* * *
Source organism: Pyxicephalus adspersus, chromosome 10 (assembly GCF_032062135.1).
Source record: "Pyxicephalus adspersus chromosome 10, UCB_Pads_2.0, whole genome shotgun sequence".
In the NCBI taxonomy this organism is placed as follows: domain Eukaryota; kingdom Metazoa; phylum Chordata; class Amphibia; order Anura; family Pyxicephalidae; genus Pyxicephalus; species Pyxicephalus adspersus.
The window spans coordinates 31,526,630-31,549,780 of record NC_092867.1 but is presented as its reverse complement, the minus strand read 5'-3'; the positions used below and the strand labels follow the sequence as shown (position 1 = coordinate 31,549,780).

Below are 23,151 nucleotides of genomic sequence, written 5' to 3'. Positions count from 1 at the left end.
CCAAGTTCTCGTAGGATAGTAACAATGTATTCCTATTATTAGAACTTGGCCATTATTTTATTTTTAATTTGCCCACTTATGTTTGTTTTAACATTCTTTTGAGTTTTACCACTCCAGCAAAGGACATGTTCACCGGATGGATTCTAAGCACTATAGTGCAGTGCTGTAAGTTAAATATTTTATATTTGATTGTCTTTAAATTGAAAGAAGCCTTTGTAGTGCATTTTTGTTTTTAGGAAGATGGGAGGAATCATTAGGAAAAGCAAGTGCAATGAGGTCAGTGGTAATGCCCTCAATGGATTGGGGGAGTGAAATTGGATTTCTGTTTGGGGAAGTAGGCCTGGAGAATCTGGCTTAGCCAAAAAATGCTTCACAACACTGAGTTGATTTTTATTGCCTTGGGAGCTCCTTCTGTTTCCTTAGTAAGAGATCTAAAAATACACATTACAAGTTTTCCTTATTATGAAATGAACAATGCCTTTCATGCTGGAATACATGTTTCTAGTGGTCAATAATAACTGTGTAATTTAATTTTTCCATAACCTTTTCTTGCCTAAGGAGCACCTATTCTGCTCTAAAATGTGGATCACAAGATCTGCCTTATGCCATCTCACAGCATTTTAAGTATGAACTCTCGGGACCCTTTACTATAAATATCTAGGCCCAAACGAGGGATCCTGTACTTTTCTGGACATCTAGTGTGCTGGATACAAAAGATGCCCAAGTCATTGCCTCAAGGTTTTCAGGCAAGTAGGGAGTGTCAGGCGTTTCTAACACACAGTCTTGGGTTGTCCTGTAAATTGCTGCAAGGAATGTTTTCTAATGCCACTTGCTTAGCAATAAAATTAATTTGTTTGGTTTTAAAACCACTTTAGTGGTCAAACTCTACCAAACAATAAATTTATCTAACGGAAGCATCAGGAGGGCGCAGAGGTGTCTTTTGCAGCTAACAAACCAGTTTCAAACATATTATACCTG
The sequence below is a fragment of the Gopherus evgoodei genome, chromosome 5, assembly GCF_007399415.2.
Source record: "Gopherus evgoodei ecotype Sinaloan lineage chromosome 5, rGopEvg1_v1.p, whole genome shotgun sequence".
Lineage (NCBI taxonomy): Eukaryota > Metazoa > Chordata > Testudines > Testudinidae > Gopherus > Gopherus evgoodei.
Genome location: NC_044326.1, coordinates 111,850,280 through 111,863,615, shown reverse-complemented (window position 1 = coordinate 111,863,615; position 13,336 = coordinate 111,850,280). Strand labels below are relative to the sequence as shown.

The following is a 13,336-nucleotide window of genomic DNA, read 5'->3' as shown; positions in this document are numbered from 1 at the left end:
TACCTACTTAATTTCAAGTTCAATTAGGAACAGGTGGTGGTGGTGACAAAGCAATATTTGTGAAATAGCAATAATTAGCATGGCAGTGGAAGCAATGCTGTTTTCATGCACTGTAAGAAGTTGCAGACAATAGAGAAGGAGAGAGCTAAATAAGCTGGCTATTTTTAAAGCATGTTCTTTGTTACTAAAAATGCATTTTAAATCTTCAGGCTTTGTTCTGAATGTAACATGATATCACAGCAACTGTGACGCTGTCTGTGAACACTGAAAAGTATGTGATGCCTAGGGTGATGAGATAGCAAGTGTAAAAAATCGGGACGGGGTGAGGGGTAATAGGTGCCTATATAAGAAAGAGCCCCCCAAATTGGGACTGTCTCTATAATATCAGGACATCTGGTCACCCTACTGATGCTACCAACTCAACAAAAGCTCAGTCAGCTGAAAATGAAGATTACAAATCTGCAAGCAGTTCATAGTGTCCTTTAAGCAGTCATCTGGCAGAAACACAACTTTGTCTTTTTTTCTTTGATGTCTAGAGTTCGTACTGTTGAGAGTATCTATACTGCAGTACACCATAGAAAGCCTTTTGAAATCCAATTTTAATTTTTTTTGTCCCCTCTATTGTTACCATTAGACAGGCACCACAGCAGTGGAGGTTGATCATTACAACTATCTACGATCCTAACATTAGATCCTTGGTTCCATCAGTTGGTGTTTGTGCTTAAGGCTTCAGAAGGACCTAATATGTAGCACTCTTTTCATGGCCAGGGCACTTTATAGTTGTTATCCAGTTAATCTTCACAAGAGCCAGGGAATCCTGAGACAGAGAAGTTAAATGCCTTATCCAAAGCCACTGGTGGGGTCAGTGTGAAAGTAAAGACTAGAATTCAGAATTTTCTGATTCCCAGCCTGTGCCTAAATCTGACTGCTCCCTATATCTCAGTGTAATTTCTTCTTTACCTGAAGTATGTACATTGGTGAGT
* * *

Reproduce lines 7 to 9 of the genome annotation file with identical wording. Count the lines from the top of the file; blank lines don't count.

The sequence below is a fragment of the Gopherus evgoodei genome, chromosome 5, assembly GCF_007399415.2.
Source record: "Gopherus evgoodei ecotype Sinaloan lineage chromosome 5, rGopEvg1_v1.p, whole genome shotgun sequence".
Lineage (NCBI taxonomy): Eukaryota > Metazoa > Chordata > Testudines > Testudinidae > Gopherus > Gopherus evgoodei.